Finally, I take my current average words per day, which fluctuates, and divide that by the amount of words left to calculate the amount of days I have left of writing until I hit my goal. I then add that amount to a formula that is basically (Today + amount of days) to give me a rough forecast date of when I’ll be poppin’ a bottle of champagne and celebrating my 45000 word count.

Word Tracker Screenshot 4

This is all very subject to the daily word count average, which really holds me accountable to write every day. When I don’t, I can physically see the impact of slowing down my pace. I’m a data geek, so this type of visualization is helpful, as opposed to simply thinking, “I’ll probably be done by the end of the summer.” Knowing the math that needs to occur to get there helps me stay on track.

I plan to publish a template of this tracker in Google Docs that anyone can download and use.

Create a dashboard

Once you have some data flowing, it can be a fun exercise to create a dashboard. There are many tools out there, and you can probably use Google Sheets graphs to do some cool stuff. I’ll focus on the tool that I used: Dasheroo. Their “Tall” pricing tier is free for those getting started.

In Dasheroo, I’ve built a couple insights to help keep my progress and statistics top-of-mind.

Check ’em out:

First, I’m pulling my Google Sheets data to display my word count goals, and daily word count (ignore the flat-line, I’ve vowed to take a break from writing during my vacation.)

Wordcount Goals

I’ve integrated Dasheroo with Google Analytics to display how traffic is looking to this blog.

GA Tracker

I also track Facebook engagement on my Facebook page (—> https://www.facebook.com/tomwritesabook) Go ahead…Like it! Love it!

FB Engagement

Dasheroo integrates with AWeber (my email service provider) and I can easily monitor new subscriber counts, engagement, and more.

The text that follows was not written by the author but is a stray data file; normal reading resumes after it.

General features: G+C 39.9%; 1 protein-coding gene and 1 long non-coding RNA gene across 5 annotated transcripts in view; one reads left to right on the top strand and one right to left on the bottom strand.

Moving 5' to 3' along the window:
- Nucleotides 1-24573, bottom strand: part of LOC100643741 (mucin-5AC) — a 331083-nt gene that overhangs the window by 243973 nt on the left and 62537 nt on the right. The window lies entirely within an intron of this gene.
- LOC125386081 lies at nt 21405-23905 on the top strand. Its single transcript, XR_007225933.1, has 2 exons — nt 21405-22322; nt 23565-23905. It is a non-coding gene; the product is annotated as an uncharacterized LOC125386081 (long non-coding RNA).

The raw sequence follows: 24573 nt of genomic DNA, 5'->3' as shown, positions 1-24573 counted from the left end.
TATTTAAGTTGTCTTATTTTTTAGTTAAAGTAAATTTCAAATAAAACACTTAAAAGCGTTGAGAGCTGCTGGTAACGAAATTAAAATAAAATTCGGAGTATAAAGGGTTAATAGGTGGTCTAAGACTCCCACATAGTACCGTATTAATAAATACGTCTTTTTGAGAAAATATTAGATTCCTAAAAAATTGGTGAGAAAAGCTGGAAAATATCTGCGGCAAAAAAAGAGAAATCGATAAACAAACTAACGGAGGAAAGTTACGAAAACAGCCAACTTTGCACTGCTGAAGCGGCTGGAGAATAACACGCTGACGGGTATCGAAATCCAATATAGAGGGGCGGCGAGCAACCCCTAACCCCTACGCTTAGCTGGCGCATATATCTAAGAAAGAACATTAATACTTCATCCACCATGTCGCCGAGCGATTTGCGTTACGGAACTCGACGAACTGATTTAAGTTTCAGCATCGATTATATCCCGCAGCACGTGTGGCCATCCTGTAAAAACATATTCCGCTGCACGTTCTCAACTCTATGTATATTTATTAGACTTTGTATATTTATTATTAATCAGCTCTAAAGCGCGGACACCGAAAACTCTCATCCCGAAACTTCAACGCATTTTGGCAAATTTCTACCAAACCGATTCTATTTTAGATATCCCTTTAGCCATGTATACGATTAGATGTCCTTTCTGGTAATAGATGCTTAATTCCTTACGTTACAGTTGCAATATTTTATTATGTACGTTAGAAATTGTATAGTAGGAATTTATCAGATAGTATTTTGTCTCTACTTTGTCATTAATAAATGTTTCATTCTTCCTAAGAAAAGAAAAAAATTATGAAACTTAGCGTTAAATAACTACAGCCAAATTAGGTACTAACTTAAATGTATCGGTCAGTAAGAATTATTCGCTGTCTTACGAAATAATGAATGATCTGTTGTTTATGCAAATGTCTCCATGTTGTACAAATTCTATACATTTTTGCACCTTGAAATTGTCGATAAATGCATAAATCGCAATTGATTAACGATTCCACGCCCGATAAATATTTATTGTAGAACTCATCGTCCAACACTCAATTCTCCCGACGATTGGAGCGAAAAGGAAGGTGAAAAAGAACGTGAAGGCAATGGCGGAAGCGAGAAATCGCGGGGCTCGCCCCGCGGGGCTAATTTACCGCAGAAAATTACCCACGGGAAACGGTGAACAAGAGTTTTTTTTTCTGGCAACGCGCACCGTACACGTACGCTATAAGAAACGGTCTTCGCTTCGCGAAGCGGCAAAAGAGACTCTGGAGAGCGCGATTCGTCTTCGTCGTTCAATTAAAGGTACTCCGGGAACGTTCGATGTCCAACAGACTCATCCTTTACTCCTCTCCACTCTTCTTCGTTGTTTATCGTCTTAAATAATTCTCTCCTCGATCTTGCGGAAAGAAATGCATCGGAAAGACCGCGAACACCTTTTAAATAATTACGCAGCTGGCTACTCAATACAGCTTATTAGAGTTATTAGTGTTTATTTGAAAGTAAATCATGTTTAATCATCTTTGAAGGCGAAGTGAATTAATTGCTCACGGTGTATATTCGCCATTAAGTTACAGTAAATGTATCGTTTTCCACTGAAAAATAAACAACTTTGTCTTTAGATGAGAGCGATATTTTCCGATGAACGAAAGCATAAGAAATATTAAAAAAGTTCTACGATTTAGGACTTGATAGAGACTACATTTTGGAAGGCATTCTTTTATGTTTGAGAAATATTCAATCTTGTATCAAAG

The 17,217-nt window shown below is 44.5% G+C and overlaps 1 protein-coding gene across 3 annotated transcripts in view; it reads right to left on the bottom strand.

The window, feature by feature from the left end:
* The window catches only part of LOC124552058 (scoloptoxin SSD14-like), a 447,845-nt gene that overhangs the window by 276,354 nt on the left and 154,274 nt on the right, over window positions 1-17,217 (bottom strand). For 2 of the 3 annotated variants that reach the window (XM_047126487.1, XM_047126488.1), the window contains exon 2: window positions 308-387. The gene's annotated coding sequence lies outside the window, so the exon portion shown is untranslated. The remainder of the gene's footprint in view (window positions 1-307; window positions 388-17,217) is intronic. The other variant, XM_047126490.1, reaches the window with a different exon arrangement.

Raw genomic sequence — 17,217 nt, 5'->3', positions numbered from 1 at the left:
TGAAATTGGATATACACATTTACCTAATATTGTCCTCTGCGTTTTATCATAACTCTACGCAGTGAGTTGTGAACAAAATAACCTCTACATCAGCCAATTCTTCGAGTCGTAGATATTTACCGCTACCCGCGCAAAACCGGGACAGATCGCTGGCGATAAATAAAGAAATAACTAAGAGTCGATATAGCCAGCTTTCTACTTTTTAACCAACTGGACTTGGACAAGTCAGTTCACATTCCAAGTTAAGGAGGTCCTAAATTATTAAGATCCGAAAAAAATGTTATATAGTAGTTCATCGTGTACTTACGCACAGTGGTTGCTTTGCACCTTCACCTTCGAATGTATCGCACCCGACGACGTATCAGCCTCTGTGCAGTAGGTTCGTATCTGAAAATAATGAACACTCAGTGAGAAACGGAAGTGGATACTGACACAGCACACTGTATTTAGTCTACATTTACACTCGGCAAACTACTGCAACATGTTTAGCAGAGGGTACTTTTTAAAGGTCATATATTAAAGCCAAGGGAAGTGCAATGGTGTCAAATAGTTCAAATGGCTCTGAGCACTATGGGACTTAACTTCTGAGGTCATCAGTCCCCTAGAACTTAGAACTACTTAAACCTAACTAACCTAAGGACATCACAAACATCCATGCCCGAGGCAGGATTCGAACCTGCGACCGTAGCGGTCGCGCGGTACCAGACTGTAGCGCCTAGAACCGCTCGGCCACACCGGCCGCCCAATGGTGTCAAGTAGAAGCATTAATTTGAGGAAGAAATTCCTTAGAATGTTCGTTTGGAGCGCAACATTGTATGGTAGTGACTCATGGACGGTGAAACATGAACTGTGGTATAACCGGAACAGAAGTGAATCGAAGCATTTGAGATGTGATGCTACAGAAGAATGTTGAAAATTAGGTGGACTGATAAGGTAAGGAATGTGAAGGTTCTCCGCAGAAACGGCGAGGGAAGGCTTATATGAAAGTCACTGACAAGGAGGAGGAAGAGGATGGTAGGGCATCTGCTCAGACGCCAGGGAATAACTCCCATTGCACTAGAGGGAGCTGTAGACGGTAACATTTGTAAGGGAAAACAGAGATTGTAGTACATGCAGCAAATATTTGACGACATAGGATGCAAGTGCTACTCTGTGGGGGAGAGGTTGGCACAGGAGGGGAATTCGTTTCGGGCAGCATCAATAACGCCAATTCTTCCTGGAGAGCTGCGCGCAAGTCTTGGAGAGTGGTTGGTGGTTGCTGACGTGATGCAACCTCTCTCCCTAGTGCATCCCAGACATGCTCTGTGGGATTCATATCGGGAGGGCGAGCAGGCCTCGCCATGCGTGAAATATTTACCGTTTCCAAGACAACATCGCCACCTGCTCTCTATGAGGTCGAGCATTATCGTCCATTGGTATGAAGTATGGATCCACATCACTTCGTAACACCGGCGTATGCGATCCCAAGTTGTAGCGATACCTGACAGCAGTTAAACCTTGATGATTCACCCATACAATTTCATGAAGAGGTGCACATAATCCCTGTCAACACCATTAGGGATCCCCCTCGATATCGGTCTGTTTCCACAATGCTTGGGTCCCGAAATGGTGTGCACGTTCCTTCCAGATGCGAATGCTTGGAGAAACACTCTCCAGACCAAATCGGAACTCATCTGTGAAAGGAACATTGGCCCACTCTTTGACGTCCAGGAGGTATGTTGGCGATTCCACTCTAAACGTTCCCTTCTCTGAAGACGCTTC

Setting these insights up took 20 minutes, tops. I can’t recommend Dasheroo enough.

Build on what works

For me, data is all about understanding what’s working, and what’s not. As you generate your own data, use it to improve your process. If you are not satisfied with your progress, or the predicted completion date, don’t rinse and repeat, but iterate on your habits to succeed. If you are developing a strong rhythm and the data reflects that, consider what is working and build on that.

Life happens. Remember this. Sometimes your progress might decline against your own will – kids get sick, your job gets in the way, maybe you are moving. Do not get discouraged, but use data to forecast a new date and keep pushing.

If you are slipping because of other reasons (laziness, writer’s block, lack of motivation, etc.) a handy dashboard will call you out on it! Take a breather and consider why you started your project in the first place. Look back at the spikes of creativity on your tracker. Wasn’t that fun? Didn’t it feel great to accomplish what you did? If your heart is still in it, go for it!

What are you using to stay on track? How do you use data to accomplish your goals? Let me know in the comments.